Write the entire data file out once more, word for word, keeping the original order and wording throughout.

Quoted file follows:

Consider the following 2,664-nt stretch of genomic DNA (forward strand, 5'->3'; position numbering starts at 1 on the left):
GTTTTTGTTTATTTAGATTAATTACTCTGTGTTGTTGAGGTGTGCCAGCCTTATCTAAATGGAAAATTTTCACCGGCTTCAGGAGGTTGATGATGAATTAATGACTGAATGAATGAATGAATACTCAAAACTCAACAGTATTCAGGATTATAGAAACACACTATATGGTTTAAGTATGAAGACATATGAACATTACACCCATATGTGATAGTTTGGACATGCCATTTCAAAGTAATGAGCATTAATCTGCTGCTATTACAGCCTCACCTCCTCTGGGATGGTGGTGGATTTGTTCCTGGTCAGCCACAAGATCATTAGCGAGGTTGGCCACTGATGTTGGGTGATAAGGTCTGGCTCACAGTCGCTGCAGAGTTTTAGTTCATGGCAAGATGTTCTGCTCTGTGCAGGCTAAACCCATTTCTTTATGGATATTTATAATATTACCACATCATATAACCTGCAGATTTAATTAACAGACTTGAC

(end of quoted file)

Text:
Consider the following 2,664-nt stretch of genomic DNA (forward strand, 5'->3'; position numbering starts at 1 on the left):
GTTTTTGTTTATTTAGATTAATTACTCTGTGTTGTTGAGGTGTGCCAGCCTTATCTAAATGGAAAATTTTCACCGGCTTCAGGAGGTTGATGATGAATTAATGACTGAATGAATGAATGAATACTCAAAACTCAACAGTATTCAGGATTATAGAAACACACTATATGGTTTAAGTATGAAGACATATGAACATTACACCCATATGTGATAGTTTGGACATGCCATTTCAAAGTAATGAGCATTAATCTGCTGCTATTACAGCCTCACCTCCTCTGGGATGGTGGTGGATTTGTTCCTGGTCAGCCACAAGATCATTAGCGAGGTTGGCCACTGATGTTGGGTGATAAGGTCTGGCTCACAGTCGCTGCAGAGTTTTAGTTCATGGCAAGATGTTCTGCTCTGTGCAGGCTAAACCCATTTCTTTATGGATATTTATAATATTACCACATCATATAACCTGCAGATTTAATTAACAGACTTGAC